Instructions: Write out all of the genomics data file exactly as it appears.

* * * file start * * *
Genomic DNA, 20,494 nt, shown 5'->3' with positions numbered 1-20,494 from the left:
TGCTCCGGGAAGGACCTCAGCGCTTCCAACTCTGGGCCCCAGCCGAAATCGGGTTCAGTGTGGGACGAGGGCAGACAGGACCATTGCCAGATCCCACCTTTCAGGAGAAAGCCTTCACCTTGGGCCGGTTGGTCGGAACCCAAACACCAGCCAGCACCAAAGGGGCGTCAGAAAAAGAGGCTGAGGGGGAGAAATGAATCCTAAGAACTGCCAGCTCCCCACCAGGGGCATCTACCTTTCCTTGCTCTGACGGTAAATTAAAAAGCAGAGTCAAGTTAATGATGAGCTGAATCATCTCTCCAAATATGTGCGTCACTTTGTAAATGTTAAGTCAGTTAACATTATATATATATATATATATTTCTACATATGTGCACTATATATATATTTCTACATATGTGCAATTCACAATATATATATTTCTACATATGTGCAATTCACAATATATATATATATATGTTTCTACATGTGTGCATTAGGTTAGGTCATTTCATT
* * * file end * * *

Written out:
Genomic DNA, 20,494 nt, shown 5'->3' with positions numbered 1-20,494 from the left:
TGCTCCGGGAAGGACCTCAGCGCTTCCAACTCTGGGCCCCAGCCGAAATCGGGTTCAGTGTGGGACGAGGGCAGACAGGACCATTGCCAGATCCCACCTTTCAGGAGAAAGCCTTCACCTTGGGCCGGTTGGTCGGAACCCAAACACCAGCCAGCACCAAAGGGGCGTCAGAAAAAGAGGCTGAGGGGGAGAAATGAATCCTAAGAACTGCCAGCTCCCCACCAGGGGCATCTACCTTTCCTTGCTCTGACGGTAAATTAAAAAGCAGAGTCAAGTTAATGATGAGCTGAATCATCTCTCCAAATATGTGCGTCACTTTGTAAATGTTAAGTCAGTTAACATTATATATATATATATATATTTCTACATATGTGCACTATATATATATTTCTACATATGTGCAATTCACAATATATATATTTCTACATATGTGCAATTCACAATATATATATATATATGTTTCTACATGTGTGCATTAGGTTAGGTCATTTCATT